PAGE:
A few years into my game development journey I stumbled upon Godot. It ticked all the right boxes. Godot is a free, cross-platform, open-source video game engine. It can export to Windows, Mac, Linux, Android, iOS, and to web. Exporting to consoles is supported through third-party companies.
Godot is lightweight. It does not even require an installation. The entire engine runs of a single executable file. The version I’m using right now takes up 61.9 MB of space on my hard-drive.
It has excellent 2D support, arguably the best of all video game engines. A complete 3D rewrite is coming to Godot 4.0 with a new Vulkan renderer which is expected to put the 3D performance on par with other major game engines.
You can download the latest stable version of Godot here.
Nodes, Scenes, and Trees
A game made in Godot is made up of scenes. Scenes can be made of nodes and/or other scenes. These nodes are organized in a tree-like structure. A single root node branches out into all child scenes and nodes. The scene tree is the full structure of scenes and nodes of your game when it is running.
A node in Godot is responsible for handling one major thing. For example, a pretty simple node is the Timer node. You can set the length of the timer, you can set whether it repeats, and you can start, stop and pause the timer.
A scene is made up of multiple nodes and/or scenes to form a more complex object. You can think of a scene as the objects that make up your game’s world. A scene can be an entire level, a player, an enemy, a weapon, or a health potion. Godot’s powerful node structure allows you to organize your game how you need to.
Here is an example from a simple platformer game. Here we have the scene tree for level one.
The ‘Level1’ scene has a background image, a player, a tilemap, and a light.
The ‘Player’ node here is actually it’s own scene made up of it’s own child nodes.
When you first launch Godot, you will be met the Project Manager window.
From here you can import projects you have downloaded or create a new project. New projects have to created in an empty folder.
After you have created a new project, you will be met with Godot’s interface.
Let’s go over each part.
The Scene window shows all the nodes of the current scene. Here you can add built-in nodes, attach scripts, and even add other scenes to the current scene you are editing.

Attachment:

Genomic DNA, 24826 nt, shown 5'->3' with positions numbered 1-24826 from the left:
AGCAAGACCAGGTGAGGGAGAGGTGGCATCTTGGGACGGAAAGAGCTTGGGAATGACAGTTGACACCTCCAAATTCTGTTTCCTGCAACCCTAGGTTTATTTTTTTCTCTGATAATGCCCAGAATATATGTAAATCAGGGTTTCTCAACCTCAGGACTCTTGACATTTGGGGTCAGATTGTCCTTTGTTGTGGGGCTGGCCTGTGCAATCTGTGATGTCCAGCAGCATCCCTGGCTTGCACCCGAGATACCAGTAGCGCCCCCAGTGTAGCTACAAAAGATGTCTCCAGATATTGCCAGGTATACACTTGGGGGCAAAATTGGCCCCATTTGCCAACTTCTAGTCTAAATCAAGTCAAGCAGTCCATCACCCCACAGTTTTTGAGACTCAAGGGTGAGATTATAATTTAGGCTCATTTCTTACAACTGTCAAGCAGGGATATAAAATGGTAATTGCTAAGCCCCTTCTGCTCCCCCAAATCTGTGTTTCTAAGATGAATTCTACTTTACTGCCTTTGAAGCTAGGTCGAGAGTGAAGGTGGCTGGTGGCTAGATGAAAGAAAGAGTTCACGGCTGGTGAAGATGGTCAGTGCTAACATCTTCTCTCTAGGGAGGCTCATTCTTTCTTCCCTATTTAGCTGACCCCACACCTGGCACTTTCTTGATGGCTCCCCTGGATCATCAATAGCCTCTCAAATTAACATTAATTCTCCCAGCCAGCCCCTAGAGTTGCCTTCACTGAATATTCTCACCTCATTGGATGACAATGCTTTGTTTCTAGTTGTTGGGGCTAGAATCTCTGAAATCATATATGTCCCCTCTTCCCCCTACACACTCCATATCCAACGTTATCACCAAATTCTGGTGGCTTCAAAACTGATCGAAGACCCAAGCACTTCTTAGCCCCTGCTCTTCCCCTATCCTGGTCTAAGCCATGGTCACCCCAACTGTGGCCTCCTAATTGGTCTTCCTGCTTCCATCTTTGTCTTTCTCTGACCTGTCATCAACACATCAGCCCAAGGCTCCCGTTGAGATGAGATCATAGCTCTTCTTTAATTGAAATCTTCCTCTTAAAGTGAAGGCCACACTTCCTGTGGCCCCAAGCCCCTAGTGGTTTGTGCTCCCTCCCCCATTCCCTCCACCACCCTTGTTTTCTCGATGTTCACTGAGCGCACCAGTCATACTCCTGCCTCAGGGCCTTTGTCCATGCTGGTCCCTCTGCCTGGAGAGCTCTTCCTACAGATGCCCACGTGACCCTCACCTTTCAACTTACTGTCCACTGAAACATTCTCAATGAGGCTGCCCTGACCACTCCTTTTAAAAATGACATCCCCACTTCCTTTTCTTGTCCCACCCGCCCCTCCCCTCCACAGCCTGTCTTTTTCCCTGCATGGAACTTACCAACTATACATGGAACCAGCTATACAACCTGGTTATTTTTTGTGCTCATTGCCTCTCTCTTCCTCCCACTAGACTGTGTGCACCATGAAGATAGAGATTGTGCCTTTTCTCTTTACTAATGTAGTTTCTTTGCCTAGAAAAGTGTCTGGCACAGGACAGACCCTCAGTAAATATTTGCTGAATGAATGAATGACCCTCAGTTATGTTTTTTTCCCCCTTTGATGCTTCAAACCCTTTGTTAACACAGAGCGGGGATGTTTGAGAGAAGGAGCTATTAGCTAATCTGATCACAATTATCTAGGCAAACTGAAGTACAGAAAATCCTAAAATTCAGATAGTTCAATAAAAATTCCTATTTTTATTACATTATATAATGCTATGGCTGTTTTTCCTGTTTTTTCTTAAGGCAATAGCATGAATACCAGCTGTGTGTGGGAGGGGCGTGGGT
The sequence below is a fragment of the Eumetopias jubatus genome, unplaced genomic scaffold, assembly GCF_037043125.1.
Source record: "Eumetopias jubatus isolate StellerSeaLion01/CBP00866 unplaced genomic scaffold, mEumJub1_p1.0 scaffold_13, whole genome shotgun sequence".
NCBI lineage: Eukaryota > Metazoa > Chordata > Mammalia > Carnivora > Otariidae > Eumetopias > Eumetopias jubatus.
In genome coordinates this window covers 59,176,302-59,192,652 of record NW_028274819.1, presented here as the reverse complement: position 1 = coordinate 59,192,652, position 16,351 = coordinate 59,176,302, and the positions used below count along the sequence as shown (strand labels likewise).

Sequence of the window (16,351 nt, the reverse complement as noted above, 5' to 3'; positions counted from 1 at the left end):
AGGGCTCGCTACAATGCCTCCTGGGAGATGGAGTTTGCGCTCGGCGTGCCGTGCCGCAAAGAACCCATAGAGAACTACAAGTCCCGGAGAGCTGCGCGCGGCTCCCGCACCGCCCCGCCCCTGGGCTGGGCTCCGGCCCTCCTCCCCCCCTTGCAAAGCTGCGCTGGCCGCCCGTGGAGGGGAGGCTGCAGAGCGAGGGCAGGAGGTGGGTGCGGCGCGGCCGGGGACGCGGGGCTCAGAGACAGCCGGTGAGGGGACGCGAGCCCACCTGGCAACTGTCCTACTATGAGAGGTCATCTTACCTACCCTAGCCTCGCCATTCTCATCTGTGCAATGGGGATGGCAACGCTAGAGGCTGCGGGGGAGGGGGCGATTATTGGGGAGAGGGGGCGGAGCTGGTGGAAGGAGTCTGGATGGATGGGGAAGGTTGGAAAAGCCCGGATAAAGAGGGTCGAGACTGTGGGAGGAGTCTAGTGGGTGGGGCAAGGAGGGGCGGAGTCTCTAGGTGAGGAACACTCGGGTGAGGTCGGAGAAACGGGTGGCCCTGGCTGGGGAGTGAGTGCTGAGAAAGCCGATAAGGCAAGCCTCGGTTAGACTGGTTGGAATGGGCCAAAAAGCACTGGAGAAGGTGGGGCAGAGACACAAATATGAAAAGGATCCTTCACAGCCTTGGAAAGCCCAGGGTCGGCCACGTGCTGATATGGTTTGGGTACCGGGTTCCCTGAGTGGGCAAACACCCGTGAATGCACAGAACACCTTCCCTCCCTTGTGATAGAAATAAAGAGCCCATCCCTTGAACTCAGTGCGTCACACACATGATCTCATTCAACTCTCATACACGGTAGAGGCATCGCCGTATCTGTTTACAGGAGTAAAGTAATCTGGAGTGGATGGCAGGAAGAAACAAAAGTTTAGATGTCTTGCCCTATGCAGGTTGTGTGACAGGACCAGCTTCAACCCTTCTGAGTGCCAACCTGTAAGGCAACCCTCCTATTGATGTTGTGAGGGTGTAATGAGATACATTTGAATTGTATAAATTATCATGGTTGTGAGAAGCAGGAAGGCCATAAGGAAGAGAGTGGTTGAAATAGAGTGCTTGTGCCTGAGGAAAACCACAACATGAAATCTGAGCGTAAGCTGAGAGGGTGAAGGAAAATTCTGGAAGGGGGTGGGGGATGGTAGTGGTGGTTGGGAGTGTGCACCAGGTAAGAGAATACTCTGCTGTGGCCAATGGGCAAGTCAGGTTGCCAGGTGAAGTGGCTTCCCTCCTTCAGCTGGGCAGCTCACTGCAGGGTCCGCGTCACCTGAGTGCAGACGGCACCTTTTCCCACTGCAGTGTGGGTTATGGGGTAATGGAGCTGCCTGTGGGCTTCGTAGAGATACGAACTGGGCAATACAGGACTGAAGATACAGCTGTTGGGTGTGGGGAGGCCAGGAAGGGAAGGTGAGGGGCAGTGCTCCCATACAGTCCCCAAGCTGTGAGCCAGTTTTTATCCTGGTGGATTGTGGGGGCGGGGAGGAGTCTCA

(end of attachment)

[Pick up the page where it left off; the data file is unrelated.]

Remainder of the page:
A script is a file that you write code in, to define or customize how a scene behaves. For example, you can use a script to listen for keyboard presses, and move the player accordingly.
Godot’s primary programming language is GDScript. The C# language is also supported. Unless you have a strong reason to use another programming language, you should use GDScript for your Godot projects.
The tab next to the Scene window is the Import window. Here you can define the import settings for any files created outside of Godot such as images, audio files, or models.
The FileSystem window shows all the files you have created or imported to this project. These are the folders and files stored on your computer’s hard-drive.
This is different from the Scene window. Scenes and nodes in the Scene window are instanced in your game. To instance a scene means to create a new copy of it in RAM and add it to your game’s world. Don’t worry if this is confusing. It is much easier to understand in practice, when you actually start building a game.
All Godot projects have a root folder calls
The Inspector window is where you can view and edit the properties of the currently selected node. You can define your own properties by attaching a script to the node.
Signals and Groups
In the Node window, you can attach signals and manage groups for the node.
Signals allow you to signal to other nodes that something important happened. You can define your own signals in a script.
Groups allow you to categorize nodes so you can easily reference them later.
The main viewport is where you can your game’s visuals. You can switch between the different options at the top.
The view for 2D scenes. The two dimensions are represented by an X and Y axis.
The X axis is represented in red. When an object moves along the X axis, you can think of it as moving left and right.
The Y axis is represented in green. When an object moves along the Y axis, you can think of it as moving up and down.
The blue line in the 2D view represents your project’s resolution. Objects within that bounding box will be visible to the player.
The view for 3D scenes. The three dimensions are represented by an X, Y, and Z axis.
In addition to the X and Y axis, there is a third Z axis. The Z axis is represented in blue. When an object moves along the Z axis, you can think of it as moving forward and backward.
In the script view you can write and edit your scripts.
The section marked as ‘A’ displays all your recently opened script files. The section marked as ‘B’ displays all the functions in your currently opened script file. The section marked as ‘C’ is the script itself.
The Asset Library has user created scenes, nodes, and scripts. Chances are if many games require a feature, someone has built a solution and uploaded it to the Godot Asset Library.
Since Godot is relatively new to the scene, there isn’t as many user-built assets on the Asset Library as other engines, although that is slowly changing over time.